‘Your death will be a tale to frighten children, to make lovers cling closer in their rapture. Come with me, and be immortal.’

Director: Bernard Rose

Cast: Virginia Madsen, Xander Berkeley, Tony Todd, Kasi Lemmons

Plot: Helen Lyle (Madsen) is a sceptical grad student investigating the myth of the Candyman (Todd) for her thesis, but her fearless actions lead to her summoning the tortured soul back into reality.

This nostalgia-inducing cult classic could easily have found its way into THN’s Guilty Pleasure feature of last month, but we felt it best to save it for its true home, amongst THN’s selection of gruesomely gory and titillatingly taut horror greats. Based on the short story ‘The Forbidden’, by Clive Barker, CANDYMAN is one of the few stories you’ll find that, although derives from an urban legend, could perhaps be more accurately defined as ‘ghetto mythology’ due to its humble setting.

So it goes, Candyman was the son of a slave, but matured into a successful artist. After falling in love with, and impregnating, a white woman, a collection of local ignorant crackers seized him, cut off his painting hand, and replaced it with a hook. They proceeded to smear honey on it, and set thousands of bees from a nearby apiary on him. Some of the locals chanted ‘Candyman’, referring to the honey, as he was stung to death, and so the legend was born… lovely.

Alright, so it isn’t the most convincing of tales; what could they possibly gain by replacing his hand with a hook? However, what CANDYMAN does have is subtle charm. Much of the horror is implied rather than explicitly shown, which is very affective, and it boasts one of the most beautifully melodramatic conclusions to a horror film ever. Furthermore, legendary composer, Philip Glass scored the film, which adds an extra thick layer of eeriness to the proceedings.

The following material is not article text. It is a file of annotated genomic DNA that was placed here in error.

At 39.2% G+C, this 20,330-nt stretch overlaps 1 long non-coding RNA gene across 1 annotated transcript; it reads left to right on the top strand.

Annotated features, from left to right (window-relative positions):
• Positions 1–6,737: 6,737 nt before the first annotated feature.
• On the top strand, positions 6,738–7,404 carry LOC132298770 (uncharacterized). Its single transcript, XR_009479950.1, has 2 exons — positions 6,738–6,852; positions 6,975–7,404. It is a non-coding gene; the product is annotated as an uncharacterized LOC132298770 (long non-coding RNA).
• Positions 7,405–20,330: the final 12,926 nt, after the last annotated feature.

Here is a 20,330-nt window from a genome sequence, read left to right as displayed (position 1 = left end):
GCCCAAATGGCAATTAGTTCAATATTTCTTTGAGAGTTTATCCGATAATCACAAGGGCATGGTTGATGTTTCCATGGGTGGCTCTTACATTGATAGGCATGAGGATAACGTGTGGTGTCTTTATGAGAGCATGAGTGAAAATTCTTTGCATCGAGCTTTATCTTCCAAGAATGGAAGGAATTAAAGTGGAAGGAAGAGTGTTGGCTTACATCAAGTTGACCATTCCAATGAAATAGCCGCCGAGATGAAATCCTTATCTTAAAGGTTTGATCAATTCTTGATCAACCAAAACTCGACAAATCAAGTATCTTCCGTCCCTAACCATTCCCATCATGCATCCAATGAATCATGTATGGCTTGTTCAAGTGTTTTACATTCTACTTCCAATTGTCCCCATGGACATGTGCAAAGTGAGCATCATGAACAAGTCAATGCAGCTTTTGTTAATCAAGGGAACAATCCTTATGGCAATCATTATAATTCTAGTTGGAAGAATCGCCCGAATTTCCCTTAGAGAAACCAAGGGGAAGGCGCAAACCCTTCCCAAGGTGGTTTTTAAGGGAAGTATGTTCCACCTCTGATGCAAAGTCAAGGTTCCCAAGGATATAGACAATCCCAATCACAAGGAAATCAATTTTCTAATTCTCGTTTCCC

Tony Todd became a cult icon as a result of this role, and went on to brandish the hook for two sequels, CANDYMAN: FAREWELL TO THE FLESH and CANDYMAN: DAY OF THE DEAD (which is a particularly disappointing title, as it has merely been lifted straight from a George A. Romero film). But we don’t need to worry about those because they are lip-quiveringly awful.

What matters is Tony Todd terrified a whole generation of kids, including myself, and made them fear saying ‘Candyman’ into a mirror five times (something I was too afraid to do until I was in my teens) purely because of his performance. It could have been so different too, as Eddie Murphy was the first choice to play the lead, but Todd eventually prevailed, and his booming voice and wicked grin will live on in the hearts of many, long after he has gone.

Horror Highlights: A decapitated dog, a mouthful of bees, and Candyman the babysitter.

Best Nugget Of Wisdom From A Young Boy:
When talking about one of Candyman’s alleged victims who had his genitals sliced off, a neighborhood youngling offers these profound and succinct words: ‘they found it in a toilet. Can’t fix that. Better off dead.’

Have a gander at the rest of our HalloweenFest here.